When I'm not writing about music I make my living in corporate and government communications—marketing, for lack of a more inclusive term. Now, for the first time since 1989, I'm bringing the two parts of my life together to take on the role of media advisor to the 2009 TD Canada Trust Ottawa International Jazz Festival. I served on the board of the festival during the latter part of the 1980s, during a time that I was out of journalism, and have been co-ordinating a set of panel discussions at the festival the past two years, so it's familiar ground.
This opens up some interesting blogging possibilities from now until the festival wraps up on July 5, and I plan to post here some of what I see and hear to provide some insight into what goes into making a large jazz festival run.
These are interesting times, to say the least. It seems now that the rumours about the demise of JazzTimes are indeed true, and it's anyone's guess what the future holds for jazz festivals in the wake of JVC's decision to pull out of New York and various other blows to U.S. festivals. Here in Canada, the festival circuit remains strong—thanks in large part to the ongoing sponsorship of TD Canada Trust—but we're not without a few cracks in the foundation: witness the decision by General Motors not to renew its substantial support of the Montreal jazz fest, even before the company's current re-structuring.
It is evident that a new model is in order on several fronts. In many ways, the current situation reminds me of the mid-'70s, when the popularity of rock had pretty much decimated the established jazz scene. The bloom was largely off the jazz-rock fusion movement, as the innovation of John McLaughlin, Joe Zawinul, Herbie Hancock and Chick Corea, et.al., began to give way to less-creative efforts, and the club circuit was in ruins. Commercial jazz radio had started its long death march. Things were grim; just ask any jazz musician who was trying to make ends meet back then. But those doldrums gave way to a long upward cycle, which saw the spread of the jazz festival concept to cities like Montreal and Vancouver (and Ottawa), and the rise of a new generation that included the people who grew JazzTimes into a slick publication that could hold its own with anything else on the newsstand.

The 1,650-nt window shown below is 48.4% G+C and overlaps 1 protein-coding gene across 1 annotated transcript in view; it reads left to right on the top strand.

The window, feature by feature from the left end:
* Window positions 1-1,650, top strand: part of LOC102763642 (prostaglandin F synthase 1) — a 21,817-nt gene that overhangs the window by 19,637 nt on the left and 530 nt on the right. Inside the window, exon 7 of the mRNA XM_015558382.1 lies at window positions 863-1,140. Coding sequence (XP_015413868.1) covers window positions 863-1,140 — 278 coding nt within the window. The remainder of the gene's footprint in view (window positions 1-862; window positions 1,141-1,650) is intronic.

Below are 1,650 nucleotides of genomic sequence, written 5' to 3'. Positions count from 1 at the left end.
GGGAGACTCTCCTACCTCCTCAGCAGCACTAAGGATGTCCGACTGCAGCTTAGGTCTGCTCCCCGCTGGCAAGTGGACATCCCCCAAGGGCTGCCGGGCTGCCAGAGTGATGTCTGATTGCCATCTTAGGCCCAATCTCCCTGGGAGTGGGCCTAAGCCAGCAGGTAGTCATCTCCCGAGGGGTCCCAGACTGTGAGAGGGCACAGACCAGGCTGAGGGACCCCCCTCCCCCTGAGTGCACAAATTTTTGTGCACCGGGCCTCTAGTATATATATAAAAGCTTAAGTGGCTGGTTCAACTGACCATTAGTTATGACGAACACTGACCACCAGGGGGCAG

So, I'm holding out for another upward swing, which will bring a new model for many parts of our industry. What format will those things take? I don't think we can safely guess, any more than we might've predicted 15 years ago that digital, broadband technology would mean the destruction of the music industry as we knew it then. We'll just have to wait and see. But, meanwhile, stay tuned, and I'll take you backstage at one of North America's largest jazz festivals, where we'll likely hear a lot more about where we are and where we might be headed.